The group pushed on hard and started to seperate now towards Sledmere. But then all came together at CP2, about 2 hours running and 13.5m covered. A fantastic spread was laid out . Soon after the checkpoint after a sustained road and track run the pace was starting to tell on those who'd tried to hang on to what was near enough an 8 hour pace now - including me as I steadied off from the front few runners to run at my own comfort. As the land became more hilly, approaching twenty miles in, one of the front group was dropped and I  passed him on the downhill to Burdale house farm in one of the many tentacles of Thixendale. But no cruise along the dale bottom into the village for us yet, there was an almost immediate climb on a minor road onto Wharram Percy Wold (with great views of Fairy dale to our right).
Wharram Percy

At the car park for the Medieval village of Wharram Percy we had our CP3 - near 21m in - and I snacked on some cheese, pringles and sugary sweets. I couldn't say that this food didn't work - as I passed through the ruins of medieval Wharram Percy and struggled with the short climb onto the path running along the top of Deep dale - as I think I just needed to slow things down a bit. I needed the Thixendale indoor CP4 so I could stop, have a more substantial eat and recharge for a few minutes. There was only a few miles to go to there, but it did involve crossing a further dale and a pounding descent on stoney-path into the picturesque village.
Approaching Thixendale from above

Once there I took up the kind offer of the "pasta with spicy tomato sauce". I think I was the first runner to stop for hot food, walkers are far more likely to stop and feast, but most runners have a fine line how much and what they can stomach in run-jostled bellies. I then refilled my Chia Charge bottle for the second half whilst waiting - this CP was at about 25m. I enjoyed the pasta and filled up on some liquid I was probably lacking too. I then moved on down the road through the village and along the dale bottom road south. At this point I'd been going just under 4 hours.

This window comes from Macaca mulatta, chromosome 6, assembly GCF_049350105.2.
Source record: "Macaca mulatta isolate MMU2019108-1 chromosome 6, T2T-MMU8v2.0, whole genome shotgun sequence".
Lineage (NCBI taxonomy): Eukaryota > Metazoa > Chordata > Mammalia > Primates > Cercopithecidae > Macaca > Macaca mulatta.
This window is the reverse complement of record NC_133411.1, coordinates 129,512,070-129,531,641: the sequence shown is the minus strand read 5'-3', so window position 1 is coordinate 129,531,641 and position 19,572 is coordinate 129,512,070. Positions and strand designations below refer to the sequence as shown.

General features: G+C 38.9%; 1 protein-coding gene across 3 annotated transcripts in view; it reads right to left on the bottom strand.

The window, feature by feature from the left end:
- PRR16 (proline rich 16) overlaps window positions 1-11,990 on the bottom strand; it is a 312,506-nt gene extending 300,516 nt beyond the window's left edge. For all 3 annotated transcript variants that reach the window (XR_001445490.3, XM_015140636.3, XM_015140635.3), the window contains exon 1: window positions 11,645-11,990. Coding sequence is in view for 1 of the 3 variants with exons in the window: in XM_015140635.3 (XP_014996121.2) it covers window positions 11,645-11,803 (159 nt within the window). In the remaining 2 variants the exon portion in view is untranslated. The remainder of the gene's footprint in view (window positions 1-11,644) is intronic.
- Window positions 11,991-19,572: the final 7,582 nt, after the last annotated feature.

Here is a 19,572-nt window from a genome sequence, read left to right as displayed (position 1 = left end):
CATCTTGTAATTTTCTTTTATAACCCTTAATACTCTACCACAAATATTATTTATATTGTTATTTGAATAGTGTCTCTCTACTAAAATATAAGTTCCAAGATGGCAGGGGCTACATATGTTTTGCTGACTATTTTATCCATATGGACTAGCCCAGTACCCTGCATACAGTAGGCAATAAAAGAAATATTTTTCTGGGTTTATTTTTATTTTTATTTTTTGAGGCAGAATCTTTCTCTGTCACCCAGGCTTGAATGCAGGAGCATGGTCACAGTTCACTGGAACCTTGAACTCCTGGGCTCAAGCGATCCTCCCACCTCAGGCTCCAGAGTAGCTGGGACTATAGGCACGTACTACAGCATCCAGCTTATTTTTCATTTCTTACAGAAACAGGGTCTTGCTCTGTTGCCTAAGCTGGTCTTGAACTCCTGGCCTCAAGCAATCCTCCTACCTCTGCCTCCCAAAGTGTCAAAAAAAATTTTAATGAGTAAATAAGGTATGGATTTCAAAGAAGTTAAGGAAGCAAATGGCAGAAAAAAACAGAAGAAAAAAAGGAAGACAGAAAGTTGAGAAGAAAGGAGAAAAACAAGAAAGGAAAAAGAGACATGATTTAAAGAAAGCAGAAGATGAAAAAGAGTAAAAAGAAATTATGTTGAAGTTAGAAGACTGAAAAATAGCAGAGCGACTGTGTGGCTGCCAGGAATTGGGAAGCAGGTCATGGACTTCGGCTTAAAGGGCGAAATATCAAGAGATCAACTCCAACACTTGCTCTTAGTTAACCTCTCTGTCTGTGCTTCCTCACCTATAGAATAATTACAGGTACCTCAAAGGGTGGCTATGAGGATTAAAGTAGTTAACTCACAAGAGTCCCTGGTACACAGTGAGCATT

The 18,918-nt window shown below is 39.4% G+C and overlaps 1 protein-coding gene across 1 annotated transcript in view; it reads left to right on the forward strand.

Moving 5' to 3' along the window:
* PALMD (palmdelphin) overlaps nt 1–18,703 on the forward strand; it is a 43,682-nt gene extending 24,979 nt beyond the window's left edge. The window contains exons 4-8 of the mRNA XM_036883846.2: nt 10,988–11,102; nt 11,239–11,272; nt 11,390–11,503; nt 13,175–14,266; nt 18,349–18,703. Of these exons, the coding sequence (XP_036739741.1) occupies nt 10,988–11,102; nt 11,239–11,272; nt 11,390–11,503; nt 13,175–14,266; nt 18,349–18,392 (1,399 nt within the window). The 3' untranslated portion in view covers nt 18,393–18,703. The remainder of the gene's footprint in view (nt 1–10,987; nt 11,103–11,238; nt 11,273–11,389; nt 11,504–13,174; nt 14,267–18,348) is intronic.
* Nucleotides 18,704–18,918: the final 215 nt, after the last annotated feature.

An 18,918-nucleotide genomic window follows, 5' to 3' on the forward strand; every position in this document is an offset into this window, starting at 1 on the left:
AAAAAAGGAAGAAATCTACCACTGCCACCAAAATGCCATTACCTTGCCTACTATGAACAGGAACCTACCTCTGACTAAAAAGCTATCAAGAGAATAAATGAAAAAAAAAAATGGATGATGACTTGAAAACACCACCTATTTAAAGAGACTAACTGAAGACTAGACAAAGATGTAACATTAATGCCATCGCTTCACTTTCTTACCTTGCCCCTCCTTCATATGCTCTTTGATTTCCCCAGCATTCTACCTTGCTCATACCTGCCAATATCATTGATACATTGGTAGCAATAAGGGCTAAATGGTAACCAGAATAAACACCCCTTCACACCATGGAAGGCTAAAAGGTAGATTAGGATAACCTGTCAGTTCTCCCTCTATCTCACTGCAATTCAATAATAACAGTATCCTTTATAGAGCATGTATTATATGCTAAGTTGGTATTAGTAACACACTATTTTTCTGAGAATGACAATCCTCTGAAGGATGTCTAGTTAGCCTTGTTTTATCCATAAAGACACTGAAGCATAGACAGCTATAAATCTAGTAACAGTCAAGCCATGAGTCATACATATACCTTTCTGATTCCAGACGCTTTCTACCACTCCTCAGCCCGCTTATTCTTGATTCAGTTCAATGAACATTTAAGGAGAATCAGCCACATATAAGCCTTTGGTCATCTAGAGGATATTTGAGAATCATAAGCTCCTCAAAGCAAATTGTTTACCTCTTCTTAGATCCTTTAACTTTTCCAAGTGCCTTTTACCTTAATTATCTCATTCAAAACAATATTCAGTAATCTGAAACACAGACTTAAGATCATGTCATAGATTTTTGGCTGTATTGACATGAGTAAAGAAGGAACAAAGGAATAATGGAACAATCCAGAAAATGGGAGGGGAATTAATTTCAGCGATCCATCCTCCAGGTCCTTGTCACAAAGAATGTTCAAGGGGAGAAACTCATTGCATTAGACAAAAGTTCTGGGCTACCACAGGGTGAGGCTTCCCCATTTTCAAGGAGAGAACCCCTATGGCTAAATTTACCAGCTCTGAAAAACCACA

Peaceful Wayrham dale

As the road became a grassy path sheep were my only companions for awhile, the runners ahead - 5 in all - had either left before I arrived at the last CP, some not long after and nobody else had arrived whilst I was there (for about 15minutes). Despite the flat dale bottom route and more food in my belly I was really struggling to get started again. My legs feeling very stiff so I was struggling to run for too long. I pushed on through dale bottom paths and as the ground became a bit rougher and more uphill towards the crossing of the A166 I figured maybe the pasta had given me some slow burn energy, but I needed a 'spark' too. I gobbled down a few shot blocks and managed a run walk on the rutted mud tracks through Wayrham dale upto the road. 

I crossed carefully and rejoined the route undulating through fields - walking up, running down, my energy gradually returning as I climbed to the high point of the route and a few hundred yards of tarmac on the roman road south from Garrowby. Then off the road and a few hundred yards picturesque dale top running before a fast grassy descent into (another) Deep dale. As I followed the dale bottom winding south with sun peaking over its steep grassy flanks, passed dotting's of forest and stream-fed-pond, my spirits picked up further. I was starting to run easier again and in a really beautiful surroundings, in perfect solitude at the moment too.
Leaving Great Givendale